When I moved to Wales I felt right at home. Wales is very alternative and I think that stems from the Welsh just being a very accepting and very cool bunch of people. It was during my time there that I got most of mine done in a very short period. I was friends with my tattooists; still am with some of them and living there really enabled me to just not give a shit what people thought because they didn’t. I think I was one of the most heavily tattooed girls at my university and I worked in the local rock nightclub so I definitely found myself at home there and made a lot of friends from being approached, and in a way known, I guess, for it.
I live in London now and I’m a dime a dozen! I feel like everyone in London has way cooler tattoos than I do, but I still do get the odd tourist asking for a photo at work or taking a sneaky one on the tube. People love to talk to you about them - usually the people you’d least expect! It kind of breaks down a barrier in a way as there’s instantly something to start a conversation about and I’m more than happy to oblige (as long as they’re friendly!).
Often people will talk about tattoos being addictive. Is this something you've experienced? What do you think it is that makes them addictive?
Yes tattoos are most definitely addictive! I think every single person who has one agrees on that. I thought really long and hard about this question and I still don’t have a good answer. It’s very hard to explain. I think you get such a rush from having one done, even the pain is all part of the experience that you instantly want to go back for more. With every one of mine I’ve had such an amazing feeling after having one that, yeah, it just makes you want more. In my case, I have all of mine planned out to keep me going at least a few more years, ones that I’ve had in my mind for years and still haven’t gotten done yet. Maybe that’s it: the obsession with wanting to complete something.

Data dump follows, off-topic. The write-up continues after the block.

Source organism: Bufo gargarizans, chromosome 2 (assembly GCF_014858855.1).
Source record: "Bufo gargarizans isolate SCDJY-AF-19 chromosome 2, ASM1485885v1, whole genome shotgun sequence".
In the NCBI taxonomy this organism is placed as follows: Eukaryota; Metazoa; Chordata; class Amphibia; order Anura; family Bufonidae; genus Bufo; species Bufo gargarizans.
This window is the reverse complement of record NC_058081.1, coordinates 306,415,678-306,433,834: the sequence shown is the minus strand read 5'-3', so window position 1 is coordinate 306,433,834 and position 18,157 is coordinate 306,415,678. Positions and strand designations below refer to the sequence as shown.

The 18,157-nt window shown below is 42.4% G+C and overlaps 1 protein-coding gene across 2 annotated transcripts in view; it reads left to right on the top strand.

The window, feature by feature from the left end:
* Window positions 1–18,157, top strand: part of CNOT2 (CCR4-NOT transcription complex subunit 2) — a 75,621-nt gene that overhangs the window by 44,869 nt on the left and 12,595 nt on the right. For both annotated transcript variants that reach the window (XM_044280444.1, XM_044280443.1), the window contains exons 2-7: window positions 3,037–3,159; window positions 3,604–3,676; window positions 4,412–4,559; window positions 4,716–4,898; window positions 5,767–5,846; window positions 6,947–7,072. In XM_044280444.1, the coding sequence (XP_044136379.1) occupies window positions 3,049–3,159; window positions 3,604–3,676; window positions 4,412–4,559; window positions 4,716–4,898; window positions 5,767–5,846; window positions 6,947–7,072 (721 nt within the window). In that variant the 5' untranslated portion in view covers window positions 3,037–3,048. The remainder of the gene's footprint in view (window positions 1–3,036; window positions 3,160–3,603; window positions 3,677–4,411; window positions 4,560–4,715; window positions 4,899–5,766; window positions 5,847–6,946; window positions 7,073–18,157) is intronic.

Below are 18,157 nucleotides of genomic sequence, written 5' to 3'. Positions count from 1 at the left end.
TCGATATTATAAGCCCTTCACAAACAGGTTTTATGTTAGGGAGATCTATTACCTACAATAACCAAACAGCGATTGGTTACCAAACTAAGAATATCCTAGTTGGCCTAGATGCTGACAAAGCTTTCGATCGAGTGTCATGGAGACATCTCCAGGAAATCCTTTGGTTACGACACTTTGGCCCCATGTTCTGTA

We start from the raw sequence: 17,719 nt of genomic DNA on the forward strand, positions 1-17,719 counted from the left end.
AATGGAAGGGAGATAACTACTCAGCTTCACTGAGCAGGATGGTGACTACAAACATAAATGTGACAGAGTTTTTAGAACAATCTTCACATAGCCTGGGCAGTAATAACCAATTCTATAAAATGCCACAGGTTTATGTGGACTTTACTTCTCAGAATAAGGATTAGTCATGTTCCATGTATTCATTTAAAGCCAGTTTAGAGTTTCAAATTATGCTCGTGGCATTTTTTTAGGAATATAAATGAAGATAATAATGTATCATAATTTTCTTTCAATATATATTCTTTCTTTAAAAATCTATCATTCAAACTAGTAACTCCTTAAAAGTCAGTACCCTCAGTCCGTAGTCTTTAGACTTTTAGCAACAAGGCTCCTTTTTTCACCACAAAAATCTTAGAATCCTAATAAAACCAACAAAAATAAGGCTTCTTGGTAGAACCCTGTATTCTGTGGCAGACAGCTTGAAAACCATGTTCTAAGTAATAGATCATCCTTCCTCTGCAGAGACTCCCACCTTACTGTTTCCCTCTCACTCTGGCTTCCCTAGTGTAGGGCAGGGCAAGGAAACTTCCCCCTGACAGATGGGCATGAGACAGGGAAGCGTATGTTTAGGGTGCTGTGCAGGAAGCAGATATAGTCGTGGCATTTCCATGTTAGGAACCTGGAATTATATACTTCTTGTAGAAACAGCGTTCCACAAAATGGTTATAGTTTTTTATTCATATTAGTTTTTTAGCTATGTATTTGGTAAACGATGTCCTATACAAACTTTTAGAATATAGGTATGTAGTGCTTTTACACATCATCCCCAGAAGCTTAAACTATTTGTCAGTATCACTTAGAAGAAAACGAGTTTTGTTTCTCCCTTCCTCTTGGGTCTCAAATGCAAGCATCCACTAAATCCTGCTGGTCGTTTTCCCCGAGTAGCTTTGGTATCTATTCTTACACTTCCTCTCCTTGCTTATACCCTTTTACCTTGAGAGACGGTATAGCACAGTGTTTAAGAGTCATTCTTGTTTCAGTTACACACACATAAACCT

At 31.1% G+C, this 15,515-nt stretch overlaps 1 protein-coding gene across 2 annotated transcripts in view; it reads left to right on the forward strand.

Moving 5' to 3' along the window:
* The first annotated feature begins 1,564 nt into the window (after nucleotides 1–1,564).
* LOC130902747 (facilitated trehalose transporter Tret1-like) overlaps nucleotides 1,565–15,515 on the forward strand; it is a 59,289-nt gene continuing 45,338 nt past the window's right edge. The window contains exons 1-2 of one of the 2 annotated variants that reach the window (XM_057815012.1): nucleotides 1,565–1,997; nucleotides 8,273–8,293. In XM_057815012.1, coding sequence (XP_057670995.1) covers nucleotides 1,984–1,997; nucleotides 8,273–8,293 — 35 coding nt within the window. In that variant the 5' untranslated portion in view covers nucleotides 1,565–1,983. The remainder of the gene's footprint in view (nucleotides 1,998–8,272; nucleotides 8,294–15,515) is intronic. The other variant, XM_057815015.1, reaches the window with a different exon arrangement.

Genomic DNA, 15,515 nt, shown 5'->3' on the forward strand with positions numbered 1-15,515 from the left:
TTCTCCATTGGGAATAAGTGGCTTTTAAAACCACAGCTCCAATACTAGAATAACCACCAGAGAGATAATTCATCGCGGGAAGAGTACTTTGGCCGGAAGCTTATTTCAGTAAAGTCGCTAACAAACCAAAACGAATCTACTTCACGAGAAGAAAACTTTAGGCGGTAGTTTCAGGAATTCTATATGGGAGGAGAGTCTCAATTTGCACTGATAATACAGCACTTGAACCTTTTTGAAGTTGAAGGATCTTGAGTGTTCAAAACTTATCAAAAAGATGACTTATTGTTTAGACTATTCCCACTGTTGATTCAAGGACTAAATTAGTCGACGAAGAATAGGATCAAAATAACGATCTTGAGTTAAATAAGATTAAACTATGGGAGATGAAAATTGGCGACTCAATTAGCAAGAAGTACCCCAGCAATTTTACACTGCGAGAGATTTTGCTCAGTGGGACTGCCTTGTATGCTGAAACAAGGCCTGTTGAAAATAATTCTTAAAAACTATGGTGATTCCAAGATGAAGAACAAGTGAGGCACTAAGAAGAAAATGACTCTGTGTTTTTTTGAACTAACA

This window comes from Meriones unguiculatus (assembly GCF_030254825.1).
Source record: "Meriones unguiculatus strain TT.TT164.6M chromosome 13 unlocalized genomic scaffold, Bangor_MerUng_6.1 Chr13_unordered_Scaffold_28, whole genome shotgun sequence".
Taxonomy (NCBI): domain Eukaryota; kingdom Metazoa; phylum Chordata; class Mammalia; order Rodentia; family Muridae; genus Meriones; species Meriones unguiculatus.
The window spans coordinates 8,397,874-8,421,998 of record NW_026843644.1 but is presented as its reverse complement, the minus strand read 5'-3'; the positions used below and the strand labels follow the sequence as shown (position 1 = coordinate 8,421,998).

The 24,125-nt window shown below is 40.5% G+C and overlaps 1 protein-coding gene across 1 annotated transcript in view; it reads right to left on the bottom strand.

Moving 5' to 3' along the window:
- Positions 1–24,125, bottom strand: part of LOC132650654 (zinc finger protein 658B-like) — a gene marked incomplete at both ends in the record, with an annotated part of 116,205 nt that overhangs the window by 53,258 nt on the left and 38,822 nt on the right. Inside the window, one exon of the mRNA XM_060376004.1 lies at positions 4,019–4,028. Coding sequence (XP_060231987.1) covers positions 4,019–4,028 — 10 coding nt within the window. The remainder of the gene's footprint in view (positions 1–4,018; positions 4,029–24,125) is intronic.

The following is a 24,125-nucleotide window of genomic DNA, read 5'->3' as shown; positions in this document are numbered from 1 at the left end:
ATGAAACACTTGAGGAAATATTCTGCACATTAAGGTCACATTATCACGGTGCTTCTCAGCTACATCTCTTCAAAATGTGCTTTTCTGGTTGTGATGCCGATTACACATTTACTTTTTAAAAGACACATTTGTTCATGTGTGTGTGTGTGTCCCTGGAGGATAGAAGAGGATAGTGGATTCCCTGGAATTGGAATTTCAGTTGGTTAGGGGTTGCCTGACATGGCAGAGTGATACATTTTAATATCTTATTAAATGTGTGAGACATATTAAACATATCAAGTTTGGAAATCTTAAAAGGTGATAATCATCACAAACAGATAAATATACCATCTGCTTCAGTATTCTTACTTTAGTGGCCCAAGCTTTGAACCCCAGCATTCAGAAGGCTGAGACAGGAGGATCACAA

Are your tattoos a source of confidence?
Absolutely. Like I said, I wouldn’t feel like me without them. I couldn’t imagine myself with bare skin, it’s too weird to even contemplate. When I was younger I was much louder and brash. My image definitely matched my personality. As I’ve gotten older, I’ve become much more reserved and in ways, shy, but I still have the marks of my youth to convey to the world that deep down inside I’m colourful, I’m tough, but most importantly, I don’t give a shit what you think. My image has always been the one thing that I have had complete control over and that’s very liberating. I’ve never been restricted by it in my personal and professional life and that has definitely given me the confidence of knowing who I am and what I’m about.
How would you describe your collection of tattoos?
Oh God, I don’t think I can, really. They’re a real mismatch of different styles and lines and subject matters. Some have profoundly personal meaning behind them, like my mother’s one, or the one of my cat, but others I got as a joke to make my little brothers laugh, or because it was my favourite book and I just HAD to immortalise it on my skin. They’re all over the place really. Like I said, most people have way cooler and way better tattoos than I have, but mine all tell a story that only I can read so for me that’s enough. There doesn’t have to be a theme, just memories.